Volume 9 Supplement 1

Proceedings of the Ninth International Society of Sports Nutrition (ISSN) Conference and Expo

Open Access

Acute physiological effects of the commercially available weight loss/energy product, Fastin-XR®, in contrast with the individual effects of caffeine and acacia rigidula

Journal of the International Society of Sports Nutrition20129(Suppl 1):P10


Published: 19 November 2012


The prevalence of overweight and obesity worldwide has resulted in the growth of over the counter weight loss products into one the largest categories of nutritional supplements. However, few commercial products have been properly examined in finished commercial form and seldom have been studied in comparison with individual active ingredients. The purpose of this study was to investigate the acute effects of the commercial weight loss/energy product, Fastin-XR® (High-Tech Pharmaceuticals, Inc., Norcross, GA) on measures of metabolic and hemodynamic activity in comparison with the effects of caffeine and the effects of acacia rigidula.


Ten recreationally active men, 28.5 ± 5 years of age, voluntarily participated in this investigation. Study participants completed four 3-hour resting metabolic testing sessions in which four treatment conditions including Fastin-XRR (FAS), 300 mg caffeine anhydrous (CAF), 250 mg acacia rigidula extract (AC), and cellulose placebo condition (PL) were examined in randomized order. Physiological activity was determined in 15 minute intervals immediately prior to and 1hr, 2hrs, and 3 hrs following ingestion. Metabolic activity was determined with open flow spirometry (VO2000, Medgraphics, St. Paul, MN) with outcomes including oxygen consumption (VO2), respiratory exchange ratio (RER), minute ventilation (VE) and oxygen extraction (VO2/VE). Hemodynamic activity was examined by measurement of heart rate (HR) and blood pressures (SBP, DBP). Values of metabolic and hemodynamic variables were adjusted into change scores relative to baseline levels. Statistical analyses were conducted using a 4x3 ANOVA for repeated measures with the accepted level of significance set at p<0.05.


The VO2 change scores for 1hr, 2hrs, and hrs post ingestion were significantly greater with FAS (22.1%, 19.3%, 16.5%) compared with P (-2.6%, -1.7%, -2.0%), C (9.9%, 8.5%, 3.5%) and with AC (12.0%, 9.3%, 12.5%). The AC condition produced significantly greater VO2 compared with PL at all three time points with CAF displaying values greater than PL at 1hr and 2hrs post ingestion. No significant main or interaction effects were detected in values of RER. The FAS condition produced significantly greater elevations in VE compared with PL at all three time points. Both CAF and AC produced significantly greater VE change scores than PL, at 1hr post ingestion. Values of VO2/VE were significantly reduced from baseline at 1hr and 2hrs post with FAS and were significantly lower at 1hr post with CAF while AC produced elevations in VO2/VE of 5%, 4%, 7%. The changes in HR were significantly greater with FAS than PL at 2hrs and 3hrs post (9.4 and 11.1bpm) while AC resulted in 2.5 and 4.1 bpm greater HR at 1hr and 2hrs post which were significantly greater than P. FAS produced significantly greater blood pressure changes at all three time points compared with PL (SBP↑33%, 26%, 19%; DBP↑26%, 10%, 15%). Changes in DBP were significantly greater than PL with CAF at 1hr (9.4%) and 2hrs (7.1%). Blood pressures were not significantly affected by AC.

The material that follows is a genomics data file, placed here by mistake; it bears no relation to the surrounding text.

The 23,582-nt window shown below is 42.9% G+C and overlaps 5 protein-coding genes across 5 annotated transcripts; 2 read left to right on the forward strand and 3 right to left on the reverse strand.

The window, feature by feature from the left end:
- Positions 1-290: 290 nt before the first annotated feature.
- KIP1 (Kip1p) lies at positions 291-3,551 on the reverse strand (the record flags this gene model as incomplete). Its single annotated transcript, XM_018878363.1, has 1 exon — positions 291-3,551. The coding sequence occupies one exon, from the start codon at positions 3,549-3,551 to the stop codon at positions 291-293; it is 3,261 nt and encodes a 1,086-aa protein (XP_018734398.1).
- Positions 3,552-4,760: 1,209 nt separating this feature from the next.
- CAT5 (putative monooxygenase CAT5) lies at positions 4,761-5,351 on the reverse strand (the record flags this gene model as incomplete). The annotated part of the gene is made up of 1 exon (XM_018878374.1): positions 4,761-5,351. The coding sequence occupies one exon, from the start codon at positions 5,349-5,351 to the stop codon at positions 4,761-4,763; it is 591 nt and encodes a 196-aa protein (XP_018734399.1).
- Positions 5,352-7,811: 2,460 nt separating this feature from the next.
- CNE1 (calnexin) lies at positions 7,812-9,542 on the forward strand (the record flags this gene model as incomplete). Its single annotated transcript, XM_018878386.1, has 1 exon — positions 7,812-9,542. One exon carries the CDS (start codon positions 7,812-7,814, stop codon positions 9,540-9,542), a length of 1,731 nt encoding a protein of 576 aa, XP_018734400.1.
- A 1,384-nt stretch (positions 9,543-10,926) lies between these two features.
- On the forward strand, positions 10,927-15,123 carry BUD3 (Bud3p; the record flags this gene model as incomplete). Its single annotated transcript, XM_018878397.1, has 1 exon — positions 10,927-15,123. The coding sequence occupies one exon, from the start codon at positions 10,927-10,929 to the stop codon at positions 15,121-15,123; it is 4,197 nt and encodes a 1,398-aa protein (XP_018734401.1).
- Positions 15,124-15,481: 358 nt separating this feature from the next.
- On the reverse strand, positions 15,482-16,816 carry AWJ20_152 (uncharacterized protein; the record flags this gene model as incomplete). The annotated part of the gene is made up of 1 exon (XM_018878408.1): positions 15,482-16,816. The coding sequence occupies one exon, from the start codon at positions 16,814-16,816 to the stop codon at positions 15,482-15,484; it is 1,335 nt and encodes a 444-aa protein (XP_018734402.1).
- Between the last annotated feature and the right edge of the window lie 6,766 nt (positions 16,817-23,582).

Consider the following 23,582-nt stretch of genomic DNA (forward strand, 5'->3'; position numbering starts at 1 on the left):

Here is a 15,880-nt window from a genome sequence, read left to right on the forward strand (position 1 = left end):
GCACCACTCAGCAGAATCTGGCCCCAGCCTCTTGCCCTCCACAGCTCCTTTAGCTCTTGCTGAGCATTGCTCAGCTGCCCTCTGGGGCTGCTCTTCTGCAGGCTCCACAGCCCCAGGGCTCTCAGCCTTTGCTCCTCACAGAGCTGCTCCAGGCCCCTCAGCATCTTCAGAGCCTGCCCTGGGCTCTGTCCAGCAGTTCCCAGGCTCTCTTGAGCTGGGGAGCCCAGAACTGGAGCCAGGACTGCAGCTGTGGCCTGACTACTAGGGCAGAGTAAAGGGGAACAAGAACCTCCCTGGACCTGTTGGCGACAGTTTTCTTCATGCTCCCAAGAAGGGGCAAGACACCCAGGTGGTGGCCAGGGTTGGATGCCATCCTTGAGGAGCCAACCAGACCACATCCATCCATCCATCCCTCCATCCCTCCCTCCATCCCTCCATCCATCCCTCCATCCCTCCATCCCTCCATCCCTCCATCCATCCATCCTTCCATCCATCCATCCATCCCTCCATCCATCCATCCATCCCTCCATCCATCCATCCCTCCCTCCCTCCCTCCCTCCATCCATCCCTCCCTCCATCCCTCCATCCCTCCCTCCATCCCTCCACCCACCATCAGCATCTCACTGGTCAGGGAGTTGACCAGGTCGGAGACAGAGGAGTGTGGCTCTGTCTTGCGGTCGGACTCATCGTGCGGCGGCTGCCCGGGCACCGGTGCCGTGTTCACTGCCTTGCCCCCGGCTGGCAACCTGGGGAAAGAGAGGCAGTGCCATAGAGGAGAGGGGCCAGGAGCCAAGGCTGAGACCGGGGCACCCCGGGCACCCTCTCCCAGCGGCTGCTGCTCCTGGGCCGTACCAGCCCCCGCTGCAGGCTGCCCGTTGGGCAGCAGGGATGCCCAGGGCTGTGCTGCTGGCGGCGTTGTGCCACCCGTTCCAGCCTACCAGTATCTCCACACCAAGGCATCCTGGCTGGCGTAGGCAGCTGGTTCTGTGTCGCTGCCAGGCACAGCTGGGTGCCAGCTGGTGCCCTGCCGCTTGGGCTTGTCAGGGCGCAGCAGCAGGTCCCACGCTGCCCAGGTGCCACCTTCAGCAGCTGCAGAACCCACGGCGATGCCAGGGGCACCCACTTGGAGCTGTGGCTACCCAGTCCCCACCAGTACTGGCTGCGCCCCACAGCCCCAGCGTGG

These findings indicate that resting energy expenditure is significantly enhanced with Fastin-XRR, 300 mg caffeine anhydrous, or 250 mg acacia rigidula. Hemodynamic activity (HR, SBP, DBP) is significantly elevated with Fastin-XRR with modest effects displayed with caffeine or acacia.



This study was supported by funding from Hi-Tech Pharmaceuticals, Inc., Norcross, GA.

Authors’ Affiliations

Superior Performance Research


© Jacobs; licensee BioMed Central Ltd. 2012

This article is published under license to BioMed Central Ltd. This is an Open Access article distributed under the terms of the Creative Commons Attribution License (http://creativecommons.org/licenses/by/2.0), which permits unrestricted use, distribution, and reproduction in any medium, provided the original work is properly cited.